The organisations are raising capital through XOventure, which finds funding and support for early-stage life sciences and biotechnology firms.
Ed Cappabianca, senior partner at XOventure, explains that cures are usually avoided by traditional investors, such as venture capitalists, because once someone is cured, the product is no longer required, which limits its scalability.
“What investors want is a single chemical, something like Viagra, that you can scale and sell for a lot of money,” he says. “Once you start taking it, you tend to keep taking it. It doesn’t solve a problem, so you create a customer for life.
Last year Pfizer made $1.7bn from Viagra sales
“The same is true of many treatments for diabetes. The focus is on creating medicines that allow people to lead healthy, happy lives – as long as you keep taking them.”
Novagenesis has been funded by high-net-worth individuals who are motivated by altruistic or personal reasons to further this kind of research. The not-for-profit foundation has already raised “many millions” to take its technology into clinical trials, and Ophiuchus is aiming to close a £7m investment round.
The company could later also go down the crowdfunding route, Cappabianca claimed, allowing armchair investors to invest in the firm. “The early data will help us to secure the next round of funding as we don’t want to IPO too early,” says Cappabianca. “The stock price will be driven up as people hear about us and the last thing you want is to have a steep valuation when you’re looking to raise more money.
“We want to raise money at a lower price, giving early investors a return, but leaving something on the table for the next guy. That way we can keep going back to the well.”
One private investor, Serge Richard, who manages the Swiss branch of a global estate planning business, said he was attracted to the proposition because of its human dimension. “I believe it will create progress for humanity as a whole, not just for a few people,” he says, “Everyone knows somebody who has been hurt in an accident and left disabled or brain damaged and that could all be avoided with this technology.”
Most of Novagenesis’s backing has been provided by a single donor with progressive multiple sclerosis, a form of the disease where symptoms get continually worse over time rather than having relapses and remissions. Cappabianca also got involved with the project because of personal reasons. “A friend has progressive MS,” he says. “I don’t know if we’ll solve the problem in time for Charlie, but it is why I wanted to help raise the money.”
Ophiuchus’s work is currently focused on spinal cord injuries. The foundation’s founder, Jan-Eric Ahlfors, who invented the new technology, chose to target the most severe cases of paraplegics in order to leave no doubt that the science and product concept was robust.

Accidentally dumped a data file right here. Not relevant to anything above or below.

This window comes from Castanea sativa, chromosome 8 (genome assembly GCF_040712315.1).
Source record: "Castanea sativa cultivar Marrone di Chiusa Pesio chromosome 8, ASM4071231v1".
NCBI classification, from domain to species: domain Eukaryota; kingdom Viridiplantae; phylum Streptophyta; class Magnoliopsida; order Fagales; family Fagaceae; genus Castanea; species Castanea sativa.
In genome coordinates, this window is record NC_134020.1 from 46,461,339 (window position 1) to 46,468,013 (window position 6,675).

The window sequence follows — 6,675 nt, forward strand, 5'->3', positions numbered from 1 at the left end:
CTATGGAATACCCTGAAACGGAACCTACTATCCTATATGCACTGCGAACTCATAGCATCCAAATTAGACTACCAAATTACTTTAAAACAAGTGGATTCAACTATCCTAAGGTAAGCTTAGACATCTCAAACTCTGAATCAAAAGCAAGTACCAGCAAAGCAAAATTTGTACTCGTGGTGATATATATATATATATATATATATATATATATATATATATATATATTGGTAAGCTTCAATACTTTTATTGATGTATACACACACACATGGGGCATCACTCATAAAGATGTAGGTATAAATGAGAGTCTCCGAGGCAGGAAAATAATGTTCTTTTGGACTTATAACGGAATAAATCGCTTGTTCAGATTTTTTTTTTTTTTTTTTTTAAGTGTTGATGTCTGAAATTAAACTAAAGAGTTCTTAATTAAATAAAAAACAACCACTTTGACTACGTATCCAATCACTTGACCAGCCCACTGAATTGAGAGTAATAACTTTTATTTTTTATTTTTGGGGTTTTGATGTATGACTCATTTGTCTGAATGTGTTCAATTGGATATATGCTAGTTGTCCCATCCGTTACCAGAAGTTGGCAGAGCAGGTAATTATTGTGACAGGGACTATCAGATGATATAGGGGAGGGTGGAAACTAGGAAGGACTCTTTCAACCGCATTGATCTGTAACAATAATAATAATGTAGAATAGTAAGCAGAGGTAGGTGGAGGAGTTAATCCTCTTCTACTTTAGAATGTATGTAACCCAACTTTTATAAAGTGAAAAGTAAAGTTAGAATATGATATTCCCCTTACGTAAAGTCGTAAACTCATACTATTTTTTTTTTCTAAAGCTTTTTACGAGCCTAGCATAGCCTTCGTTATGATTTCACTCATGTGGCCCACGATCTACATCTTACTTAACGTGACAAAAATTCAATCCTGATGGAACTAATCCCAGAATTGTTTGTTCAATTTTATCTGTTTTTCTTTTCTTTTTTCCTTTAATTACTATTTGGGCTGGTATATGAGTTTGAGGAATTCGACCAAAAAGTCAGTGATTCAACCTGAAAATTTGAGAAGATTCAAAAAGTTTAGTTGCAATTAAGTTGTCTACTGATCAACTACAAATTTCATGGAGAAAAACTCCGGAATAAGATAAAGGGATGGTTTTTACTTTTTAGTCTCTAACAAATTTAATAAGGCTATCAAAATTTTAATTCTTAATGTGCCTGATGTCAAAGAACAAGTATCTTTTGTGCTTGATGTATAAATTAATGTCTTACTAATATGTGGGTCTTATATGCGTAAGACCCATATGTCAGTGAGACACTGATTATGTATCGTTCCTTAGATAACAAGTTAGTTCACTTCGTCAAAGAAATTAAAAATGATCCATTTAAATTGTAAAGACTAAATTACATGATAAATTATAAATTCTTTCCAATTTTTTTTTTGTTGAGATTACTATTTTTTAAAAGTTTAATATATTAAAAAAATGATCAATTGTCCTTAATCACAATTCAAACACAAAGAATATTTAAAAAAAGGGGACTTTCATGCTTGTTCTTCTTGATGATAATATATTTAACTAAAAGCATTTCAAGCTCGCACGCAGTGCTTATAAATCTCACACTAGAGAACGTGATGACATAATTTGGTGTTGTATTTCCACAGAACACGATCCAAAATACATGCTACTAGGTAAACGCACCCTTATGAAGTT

“Most researchers go for the low-hanging fruit,” says Thorball. “But it actually makes sense to try and solve the most difficult problems first because then you know the technology works.”
Ophiuchus has embarked on its first human clinical trials. The trials are being undertaken in Russia, supported by the country’s leading health body, the Federal Research Clinical Centre of Federal Medical & Biological Agency. There will be 30 patients in the current trial.
Ahlfors is working on the core technology in a private lab in Montreal, Canada, and will publish a paper on his research when the current set of clinical trials are complete.
Novagenesis has kept its research under wraps to avoid creating false hope among the paraplegic community, and sufferers of other diseases, who could eventually be helped by the technology. “We didn’t want to create hype before there was a product,” says Thorball. “The science is interesting but it’s not relevant for the patient, only products are relevant. When science says we can cure something and there is no product, what does the patient do?”
Unlike other stem cell methodologies, Ahlfors is focusing on an “autologous” process, which ensures that the cells are not rejected by the patient, unlike experiments using cells harvested from other sources.
One barrier to growth is that different governments have varying laws on whether an individual can have their own cells harvested. This is not currently possible in the UK or US.
“It seems ridiculous to tell people that they cannot have their own cells, but the regulations are very different depending where you are in the world,” says Thorball.
Other companies have allegedly made headway in stem cell research. Last year, the BBC’s Panorama programme followed the treatment of one paralysed man in Poland, who was filmed walking again for the first time after his accident. Thorball warned against taking claims made by stem cell researchers that are based on a single selected patient.
“In that case, the spinal cord was not severed, just damaged,” says Thorball. “He already had some ability, so the regrowth is a matter of discussion.”
Ophiuchus will work hard towards rolling out treatments in private clinics within two years. The company is aiming to create a mass-market product within a decade. Investor Richard said: “All the insurance companies will begin covering the treatment because even though it will be expensive, it will be much less expensive than treating people for the rest of their lives for a disease, or keeping them in a wheelchair.”